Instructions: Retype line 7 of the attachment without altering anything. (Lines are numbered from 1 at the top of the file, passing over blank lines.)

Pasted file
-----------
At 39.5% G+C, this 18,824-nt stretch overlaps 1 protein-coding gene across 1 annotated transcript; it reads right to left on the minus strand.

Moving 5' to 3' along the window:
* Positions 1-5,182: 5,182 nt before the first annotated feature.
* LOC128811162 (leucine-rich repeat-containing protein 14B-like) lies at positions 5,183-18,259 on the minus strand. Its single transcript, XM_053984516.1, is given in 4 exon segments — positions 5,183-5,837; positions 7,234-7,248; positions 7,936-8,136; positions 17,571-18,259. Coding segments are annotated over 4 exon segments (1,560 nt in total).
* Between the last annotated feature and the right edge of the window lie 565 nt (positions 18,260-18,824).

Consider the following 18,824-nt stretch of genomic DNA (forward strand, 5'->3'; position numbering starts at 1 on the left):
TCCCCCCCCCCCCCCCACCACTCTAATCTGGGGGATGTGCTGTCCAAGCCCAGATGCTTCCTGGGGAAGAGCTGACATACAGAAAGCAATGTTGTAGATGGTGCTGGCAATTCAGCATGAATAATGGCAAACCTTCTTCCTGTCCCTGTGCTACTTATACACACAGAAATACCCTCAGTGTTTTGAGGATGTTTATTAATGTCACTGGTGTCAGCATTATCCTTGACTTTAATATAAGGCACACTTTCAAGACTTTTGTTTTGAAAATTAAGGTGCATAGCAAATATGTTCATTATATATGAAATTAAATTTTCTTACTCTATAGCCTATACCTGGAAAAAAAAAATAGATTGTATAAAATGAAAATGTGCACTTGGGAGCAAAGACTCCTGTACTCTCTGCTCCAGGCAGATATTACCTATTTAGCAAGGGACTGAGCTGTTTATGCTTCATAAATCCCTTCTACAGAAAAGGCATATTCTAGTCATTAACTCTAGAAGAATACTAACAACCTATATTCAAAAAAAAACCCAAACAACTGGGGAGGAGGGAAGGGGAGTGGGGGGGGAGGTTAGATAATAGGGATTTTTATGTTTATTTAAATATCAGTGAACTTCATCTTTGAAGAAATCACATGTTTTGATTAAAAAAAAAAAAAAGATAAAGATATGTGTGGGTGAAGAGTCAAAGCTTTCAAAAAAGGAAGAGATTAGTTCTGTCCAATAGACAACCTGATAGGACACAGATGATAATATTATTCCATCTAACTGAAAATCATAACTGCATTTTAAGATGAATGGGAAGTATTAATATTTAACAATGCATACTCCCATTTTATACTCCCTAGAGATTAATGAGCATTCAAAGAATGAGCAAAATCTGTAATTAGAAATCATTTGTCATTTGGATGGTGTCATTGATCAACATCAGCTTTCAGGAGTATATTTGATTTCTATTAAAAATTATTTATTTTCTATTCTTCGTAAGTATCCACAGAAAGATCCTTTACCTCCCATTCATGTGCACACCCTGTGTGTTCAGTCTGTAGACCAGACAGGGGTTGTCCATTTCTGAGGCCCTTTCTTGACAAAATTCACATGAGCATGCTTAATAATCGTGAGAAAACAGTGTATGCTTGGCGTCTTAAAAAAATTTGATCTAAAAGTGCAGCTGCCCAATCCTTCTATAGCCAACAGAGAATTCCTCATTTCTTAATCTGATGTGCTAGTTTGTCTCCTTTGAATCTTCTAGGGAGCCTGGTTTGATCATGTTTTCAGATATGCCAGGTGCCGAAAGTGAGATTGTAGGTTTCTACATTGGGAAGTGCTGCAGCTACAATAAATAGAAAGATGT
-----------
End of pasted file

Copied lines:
TCCCCCCCCCCCCCCCACCACTCTAATCTGGGGGATGTGCTGTCCAAGCCCAGATGCTTCCTGGGGAAGAGCTGACATACAGAAAGCAATGTTGTAGATGGTGCTGGCAATTCAGCATGAATAATGGCAAACCTTCTTCCTGTCCCTGTGCTACTTATACACACAGAAATACCCTCAGTGTTTTGAGGATGTTTATTAATGTCACTGGTGTCAGCATTATCCTTGACTTTAATATAAGGCACACTTTCAAGACTTTTGTTTTGAAAATTAAGGTGCATAGCAAATATGTTCATTATATATGAAATTAAATTTTCTTACTCTATAGCCTATACCTGGAAAAAAAAAATAGATTGTATAAAATGAAAATGTGCACTTGGGAGCAAAGACTCCTGTACTCTCTGCTCCAGGCAGATATTACCTATTTAGCAAGGGACTGAGCTGTTTATGCTTCATAAATCCCTTCTACAGAAAAGGCATATTCTAGTCATTAACTCTAGAAGAATACTAACAACCTATATTCAAAAAAAAACCCAAACAACTGGGGAGGAGGGAAGGGGAGTGGGGGGGGAGGTTAGATAATAGGGATTTTTATGTTTATTTAAATATCAGTGAACTTCATCTTTGAAGAAATCACATGTTTTGATTAAAAAAAAAAAAAAGATAAAGATATGTGTGGGTGAAGAGTCAAAGCTTTCAAAAAAGGAAGAGATTAGTTCTGTCCAATAGACAACCTGATAGGACACAGATGATAATATTATTCCATCTAACTGAAAATCATAACTGCATTTTAAGATGAATGGGAAGTATTAATATTTAACAATGCATACTCCCATTTTATACTCCCTAGAGATTAATGAGCATTCAAAGAATGAGCAAAATCTGTAATTAGAAATCATTTGTCATTTGGATGGTGTCATTGATCAACATCAGCTTTCAGGAGTATATTTGATTTCTATTAAAAATTATTTATTTTCTATTCTTCGTAAGTATCCACAGAAAGATCCTTTACCTCCCATTCATGTGCACACCCTGTGTGTTCAGTCTGTAGACCAGACAGGGGTTGTCCATTTCTGAGGCCCTTTCTTGACAAAATTCACATGAGCATGCTTAATAATCGTGAGAAAACAGTGTATGCTTGGCGTCTTAAAAAAATTTGATCTAAAAGTGCAGCTGCCCAATCCTTCTATAGCCAACAGAGAATTCCTCATTTCTTAATCTGATGTGCTAGTTTGTCTCCTTTGAATCTTCTAGGGAGCCTGGTTTGATCATGTTTTCAGATATGCCAGGTGCCGAAAGTGAGATTGTAGGTTTCTACATTGGGAAGTGCTGCAGCTACAATAAATAGAAAGATGT